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Biol Psychiatry. 2018 Aug 16. pii: S0006-3223(18)31746-3. doi: 10.1016/j.biopsych.2018.07.024. [Epub ahead of print]

Adolescent Δ9-Tetrahydrocannabinol Exposure and Astrocyte-Specific Genetic Vulnerability Converge on Nuclear Factor-κB-Cyclooxygenase-2 Signaling to Impair Memory in Adulthood.

Author information

1
Department of Psychiatry and Behavioral Sciences, Johns Hopkins University School of Medicine, Baltimore, Maryland.
2
Department of Psychiatry and Behavioral Sciences, Johns Hopkins University School of Medicine, Baltimore, Maryland; Kennedy Krieger Institute, Baltimore, Maryland.
3
Department of Psychiatry and Behavioral Sciences, Johns Hopkins University School of Medicine, Baltimore, Maryland. Electronic address: akamiya1@jhmi.edu.
4
Department of Psychiatry and Behavioral Sciences, Johns Hopkins University School of Medicine, Baltimore, Maryland; Solomon H. Snyder Department of Neuroscience, Johns Hopkins University School of Medicine, Baltimore, Maryland. Electronic address: mpletni1@jhu.edu.

Abstract

BACKGROUND:

Although several studies have linked adolescent cannabis use to long-term cognitive dysfunction, there are negative reports as well. The fact that not all users develop cognitive impairment suggests a genetic vulnerability to adverse effects of cannabis, which are attributed to action of Δ9-tetrahydrocannabinol (Δ9-THC), a cannabis constituent and partial agonist of brain cannabinoid receptor 1. As both neurons and glial cells express cannabinoid receptor 1, genetic vulnerability could influence Δ9-THC-induced signaling in a cell type-specific manner.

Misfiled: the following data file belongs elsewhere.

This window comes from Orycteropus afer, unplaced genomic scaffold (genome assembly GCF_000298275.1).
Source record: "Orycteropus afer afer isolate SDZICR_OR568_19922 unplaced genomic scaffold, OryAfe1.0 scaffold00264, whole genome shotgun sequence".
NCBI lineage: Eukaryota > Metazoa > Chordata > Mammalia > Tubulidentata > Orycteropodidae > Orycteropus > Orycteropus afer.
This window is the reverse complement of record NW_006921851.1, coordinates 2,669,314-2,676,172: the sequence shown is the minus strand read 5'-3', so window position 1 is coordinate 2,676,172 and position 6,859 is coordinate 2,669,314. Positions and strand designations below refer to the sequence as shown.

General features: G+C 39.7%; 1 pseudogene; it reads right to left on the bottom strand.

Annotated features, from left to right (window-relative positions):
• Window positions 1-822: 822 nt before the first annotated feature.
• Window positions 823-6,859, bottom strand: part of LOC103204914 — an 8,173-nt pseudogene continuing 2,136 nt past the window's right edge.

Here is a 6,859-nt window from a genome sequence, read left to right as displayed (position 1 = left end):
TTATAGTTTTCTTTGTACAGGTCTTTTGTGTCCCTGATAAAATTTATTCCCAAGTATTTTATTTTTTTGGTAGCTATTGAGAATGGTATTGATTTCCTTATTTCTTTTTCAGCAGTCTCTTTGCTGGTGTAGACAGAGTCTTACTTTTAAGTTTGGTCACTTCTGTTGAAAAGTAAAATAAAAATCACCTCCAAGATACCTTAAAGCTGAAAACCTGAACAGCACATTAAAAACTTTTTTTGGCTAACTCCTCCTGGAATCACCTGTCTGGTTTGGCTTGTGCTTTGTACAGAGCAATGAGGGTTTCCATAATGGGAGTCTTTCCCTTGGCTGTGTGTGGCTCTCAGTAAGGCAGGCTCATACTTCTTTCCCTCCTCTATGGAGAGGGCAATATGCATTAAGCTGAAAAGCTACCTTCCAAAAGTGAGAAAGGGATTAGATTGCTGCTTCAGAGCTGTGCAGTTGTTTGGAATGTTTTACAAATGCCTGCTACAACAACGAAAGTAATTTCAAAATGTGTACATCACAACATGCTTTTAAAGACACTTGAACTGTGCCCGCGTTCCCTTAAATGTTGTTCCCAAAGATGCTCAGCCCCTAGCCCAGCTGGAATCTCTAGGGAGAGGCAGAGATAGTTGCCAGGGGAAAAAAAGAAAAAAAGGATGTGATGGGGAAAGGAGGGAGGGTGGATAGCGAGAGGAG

METHODS:

Here we use an animal model of inducible expression of dominant-negative disrupted in schizophrenia 1 (DN-DISC1) selectively in astrocytes to evaluate the molecular mechanisms, whereby an astrocyte genetic vulnerability could interact with adolescent Δ9-THC exposure to impair recognition memory in adulthood.

RESULTS:

Selective expression of DN-DISC1 in astrocytes and adolescent treatment with Δ9-THC synergistically affected recognition memory in adult mice. Similar deficits in recognition memory were observed following knockdown of endogenous Disc1 in hippocampal astrocytes in mice treated with Δ9-THC during adolescence. At the molecular level, DN-DISC1 and Δ9-THC synergistically activated the nuclear factor-κB-cyclooxygenase-2 pathway in astrocytes and decreased immunoreactivity of parvalbumin-positive presynaptic inhibitory boutons around pyramidal neurons of the hippocampal CA3 area. The cognitive abnormalities were prevented in DN-DISC1 mice exposed to Δ9-THC by simultaneous adolescent treatment with the cyclooxygenase-2 inhibitor, NS398.

CONCLUSIONS:

Our data demonstrate that individual vulnerability to cannabis can be exclusively mediated by astrocytes. Results of this work suggest that genetic predisposition within astrocytes can exaggerate Δ9-THC-produced cognitive impairments via convergent inflammatory signaling, suggesting possible targets for preventing adverse effects of cannabis within susceptible individuals.

KEYWORDS:

Adolescence; Astrocytes; Cannabis; Cognitive dysfunction; Gene-environment interaction; Hippocampus

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